The U.S. Military's new nemesis in Iraq is named Abu Mustafa al-Sheibani, and he is not a Baathist or a member of al-Qaeda. He is working for Iran. According to a U.S. military-intelligence document obtained by TIME, al-Sheibani heads a network of insurgents created by the Iranian Revolutionary Guard Corps with the express purpose of committing violence against U.S. and coalition forces in Iraq. Over the past eight months, his group has introduced a new breed of roadside bomb more lethal than any seen before; based on a design from the Iranian-backed Lebanese militia Hizballah, the weapon employs "shaped" explosive charges that can punch through a battle tank's armor like a fist through the wall. According to the document, the U.S. believes al-Sheibani's team consists of 280 members, divided into 17 bombmaking teams and death squads. The U.S. believes they train in Lebanon, in Baghdad's predominantly Shi'ite Sadr City district and "in another country" and have detonated at least 37 bombs against U.S. forces this year in Baghdad alone.
Since the start of the insurgency in Iraq, the most persistent danger to U.S. troops has come from the Sunni Arab insurgents and terrorists who roam the center and west of the country. But some U.S. officials are worried about a potentially greater challenge to order in Iraq and U.S. interests there: the growing influence of Iran. With an elected Shi'ite-dominated government in place in Baghdad and the U.S. preoccupied with quelling the Sunni-led insurgency, the Iranian regime has deepened its imprint on the political and social fabric of Iraq, buying influence in the new Iraqi government, running intelligence-gathering networks and funneling money and guns to Shi'ite militant groups--all with the aim of fostering a Shi'ite-run state friendly to Iran. In parts of southern Iraq, fundamentalist Shi'ite militias--some of them funded and armed by Iran--have imposed restrictions on the daily lives of Iraqis, banning alcohol and curbing the rights of women. Iraq's Shi'ite leaders, including Prime Minister Ibrahim al-Jaafari, have tried to forge a strategic alliance with Tehran, even seeking to have Iranians recognized as a minority group under Iraq's proposed constitution. "We have to think anything we tell or share with the Iraqi government ends up in Tehran," says a Western diplomat.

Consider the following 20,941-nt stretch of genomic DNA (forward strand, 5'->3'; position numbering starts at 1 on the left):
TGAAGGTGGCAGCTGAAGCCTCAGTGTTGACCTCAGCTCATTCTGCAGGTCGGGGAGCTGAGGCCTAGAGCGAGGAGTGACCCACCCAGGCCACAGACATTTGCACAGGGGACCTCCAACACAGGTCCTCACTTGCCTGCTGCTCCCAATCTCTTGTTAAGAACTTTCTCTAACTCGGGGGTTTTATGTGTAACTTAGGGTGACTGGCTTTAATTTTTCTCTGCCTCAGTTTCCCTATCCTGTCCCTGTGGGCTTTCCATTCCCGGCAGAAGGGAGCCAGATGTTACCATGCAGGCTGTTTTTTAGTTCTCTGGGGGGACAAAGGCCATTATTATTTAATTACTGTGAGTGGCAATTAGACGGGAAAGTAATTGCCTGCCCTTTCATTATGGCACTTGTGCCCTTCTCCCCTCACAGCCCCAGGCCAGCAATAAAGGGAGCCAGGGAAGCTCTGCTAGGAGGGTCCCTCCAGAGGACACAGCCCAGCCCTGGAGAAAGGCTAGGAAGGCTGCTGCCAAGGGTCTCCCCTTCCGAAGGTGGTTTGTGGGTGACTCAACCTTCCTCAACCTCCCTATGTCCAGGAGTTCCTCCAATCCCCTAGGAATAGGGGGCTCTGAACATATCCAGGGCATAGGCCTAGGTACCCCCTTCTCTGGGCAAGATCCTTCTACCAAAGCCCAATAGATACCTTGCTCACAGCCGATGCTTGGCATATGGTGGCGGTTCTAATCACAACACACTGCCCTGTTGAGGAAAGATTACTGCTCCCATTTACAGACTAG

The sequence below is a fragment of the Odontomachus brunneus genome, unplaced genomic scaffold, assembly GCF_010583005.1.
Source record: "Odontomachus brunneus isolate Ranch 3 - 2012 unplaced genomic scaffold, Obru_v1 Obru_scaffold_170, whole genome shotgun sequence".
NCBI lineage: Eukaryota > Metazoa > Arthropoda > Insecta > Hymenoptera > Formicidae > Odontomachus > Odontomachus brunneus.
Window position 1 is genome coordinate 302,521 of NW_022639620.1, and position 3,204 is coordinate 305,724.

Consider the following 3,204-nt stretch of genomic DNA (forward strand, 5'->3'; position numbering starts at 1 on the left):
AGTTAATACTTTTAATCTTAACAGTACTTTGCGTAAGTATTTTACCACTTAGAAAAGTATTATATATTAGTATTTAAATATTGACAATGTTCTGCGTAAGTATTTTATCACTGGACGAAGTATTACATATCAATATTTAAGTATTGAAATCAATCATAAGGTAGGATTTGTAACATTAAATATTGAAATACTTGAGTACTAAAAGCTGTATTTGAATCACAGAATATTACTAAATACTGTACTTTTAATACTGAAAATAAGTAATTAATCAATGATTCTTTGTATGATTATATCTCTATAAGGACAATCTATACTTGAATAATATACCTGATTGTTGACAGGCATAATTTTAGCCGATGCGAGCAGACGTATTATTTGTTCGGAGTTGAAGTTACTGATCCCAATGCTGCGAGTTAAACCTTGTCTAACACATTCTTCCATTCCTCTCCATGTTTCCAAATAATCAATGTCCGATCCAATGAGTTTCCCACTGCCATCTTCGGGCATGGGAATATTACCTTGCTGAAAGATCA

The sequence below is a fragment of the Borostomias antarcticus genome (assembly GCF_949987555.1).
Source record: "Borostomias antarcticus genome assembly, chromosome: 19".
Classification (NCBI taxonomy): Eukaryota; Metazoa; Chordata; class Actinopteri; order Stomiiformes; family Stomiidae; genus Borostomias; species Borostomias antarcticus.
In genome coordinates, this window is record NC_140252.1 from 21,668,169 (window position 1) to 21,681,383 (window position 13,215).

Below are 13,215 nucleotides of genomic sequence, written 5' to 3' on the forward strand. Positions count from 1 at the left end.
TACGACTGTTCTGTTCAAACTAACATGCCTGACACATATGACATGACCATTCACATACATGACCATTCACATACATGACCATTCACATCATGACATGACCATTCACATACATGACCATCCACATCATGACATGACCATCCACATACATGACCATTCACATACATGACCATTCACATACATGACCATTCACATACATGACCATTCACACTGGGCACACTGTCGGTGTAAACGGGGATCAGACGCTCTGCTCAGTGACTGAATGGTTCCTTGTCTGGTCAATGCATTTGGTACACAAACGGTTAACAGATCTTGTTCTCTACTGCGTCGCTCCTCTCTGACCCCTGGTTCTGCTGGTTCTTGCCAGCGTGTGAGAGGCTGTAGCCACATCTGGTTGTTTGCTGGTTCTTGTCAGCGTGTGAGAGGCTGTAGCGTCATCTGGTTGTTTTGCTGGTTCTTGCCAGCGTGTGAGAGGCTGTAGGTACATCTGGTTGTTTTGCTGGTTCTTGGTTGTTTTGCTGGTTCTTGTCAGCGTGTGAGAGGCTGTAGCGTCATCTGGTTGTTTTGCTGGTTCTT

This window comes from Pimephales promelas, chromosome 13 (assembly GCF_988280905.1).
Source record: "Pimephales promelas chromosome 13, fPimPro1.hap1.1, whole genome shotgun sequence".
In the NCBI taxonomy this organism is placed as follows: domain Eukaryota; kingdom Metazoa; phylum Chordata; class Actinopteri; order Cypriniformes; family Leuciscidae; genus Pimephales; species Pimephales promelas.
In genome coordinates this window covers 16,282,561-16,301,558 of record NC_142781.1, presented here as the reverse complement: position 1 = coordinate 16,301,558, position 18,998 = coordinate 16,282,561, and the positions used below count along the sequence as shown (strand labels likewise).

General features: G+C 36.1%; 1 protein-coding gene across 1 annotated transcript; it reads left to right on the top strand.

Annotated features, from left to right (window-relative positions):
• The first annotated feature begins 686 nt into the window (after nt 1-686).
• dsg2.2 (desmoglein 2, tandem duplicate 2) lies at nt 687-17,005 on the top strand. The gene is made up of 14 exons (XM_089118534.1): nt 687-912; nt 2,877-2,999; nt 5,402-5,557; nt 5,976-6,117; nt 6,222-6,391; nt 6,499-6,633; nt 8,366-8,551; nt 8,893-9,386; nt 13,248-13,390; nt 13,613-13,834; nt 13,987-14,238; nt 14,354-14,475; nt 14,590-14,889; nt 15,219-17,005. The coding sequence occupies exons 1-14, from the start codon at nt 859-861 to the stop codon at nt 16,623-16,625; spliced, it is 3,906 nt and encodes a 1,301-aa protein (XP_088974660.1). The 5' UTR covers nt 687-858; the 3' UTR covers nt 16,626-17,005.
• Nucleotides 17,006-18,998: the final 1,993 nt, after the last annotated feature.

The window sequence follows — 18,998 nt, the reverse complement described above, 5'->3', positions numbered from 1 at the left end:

Perhaps most troubling are signs that the rising influence of Iran--a country with which Iraq waged an eight-year war and whose brand of theocracy most Iraqis reject--is exacerbating sectarian tensions between Sunnis and Shi'ites, pulling Iraq closer to all-out civil war. And while top intelligence officials have sought to play down any state-sponsored role by Tehran's regime in directing violence against the coalition, the emergence of al-Sheibani has cast greater suspicion on Iran. Coalition sources told TIME that it was one of al-Sheibani's devices that killed three British soldiers in Amarah last month. "One suspects this would have to have a higher degree of approval [in Tehran]," says a senior U.S. military official in Baghdad. The official says the U.S. believes that Iran has brokered a partnership between Iraqi Shi'ite militants and Hizballah and facilitated the import of sophisticated weapons that are killing and wounding U.S. and British troops. "It is true that weapons clearly, unambiguously, from Iran have been found in Iraq," Defense Secretary Donald Rumsfeld said last week.